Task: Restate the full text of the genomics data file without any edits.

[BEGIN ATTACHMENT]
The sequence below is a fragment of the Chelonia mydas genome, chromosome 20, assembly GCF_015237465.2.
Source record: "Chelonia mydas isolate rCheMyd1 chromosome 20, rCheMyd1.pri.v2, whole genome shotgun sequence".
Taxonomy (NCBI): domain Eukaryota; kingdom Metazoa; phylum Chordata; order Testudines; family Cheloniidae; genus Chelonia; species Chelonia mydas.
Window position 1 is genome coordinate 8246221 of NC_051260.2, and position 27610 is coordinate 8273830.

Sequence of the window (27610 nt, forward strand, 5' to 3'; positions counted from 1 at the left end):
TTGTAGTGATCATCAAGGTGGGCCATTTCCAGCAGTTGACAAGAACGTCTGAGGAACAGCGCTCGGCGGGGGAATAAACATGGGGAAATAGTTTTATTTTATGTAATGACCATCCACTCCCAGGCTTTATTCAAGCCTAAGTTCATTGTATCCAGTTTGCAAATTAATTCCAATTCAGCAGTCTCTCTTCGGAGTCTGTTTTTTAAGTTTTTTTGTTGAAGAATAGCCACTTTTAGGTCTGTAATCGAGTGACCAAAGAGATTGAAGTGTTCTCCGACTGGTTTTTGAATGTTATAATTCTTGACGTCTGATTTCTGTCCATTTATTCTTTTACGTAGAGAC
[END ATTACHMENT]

The sequence below is a fragment of the Chelonia mydas genome, chromosome 20, assembly GCF_015237465.2.
Source record: "Chelonia mydas isolate rCheMyd1 chromosome 20, rCheMyd1.pri.v2, whole genome shotgun sequence".
Taxonomy (NCBI): domain Eukaryota; kingdom Metazoa; phylum Chordata; order Testudines; family Cheloniidae; genus Chelonia; species Chelonia mydas.
Window position 1 is genome coordinate 8246221 of NC_051260.2, and position 27610 is coordinate 8273830.

Sequence of the window (27610 nt, forward strand, 5' to 3'; positions counted from 1 at the left end):
TTGTAGTGATCATCAAGGTGGGCCATTTCCAGCAGTTGACAAGAACGTCTGAGGAACAGCGCTCGGCGGGGGAATAAACATGGGGAAATAGTTTTATTTTATGTAATGACCATCCACTCCCAGGCTTTATTCAAGCCTAAGTTCATTGTATCCAGTTTGCAAATTAATTCCAATTCAGCAGTCTCTCTTCGGAGTCTGTTTTTTAAGTTTTTTTGTTGAAGAATAGCCACTTTTAGGTCTGTAATCGAGTGACCAAAGAGATTGAAGTGTTCTCCGACTGGTTTTTGAATGTTATAATTCTTGACGTCTGATTTCTGTCCATTTATTCTTTTACGTAGAGAC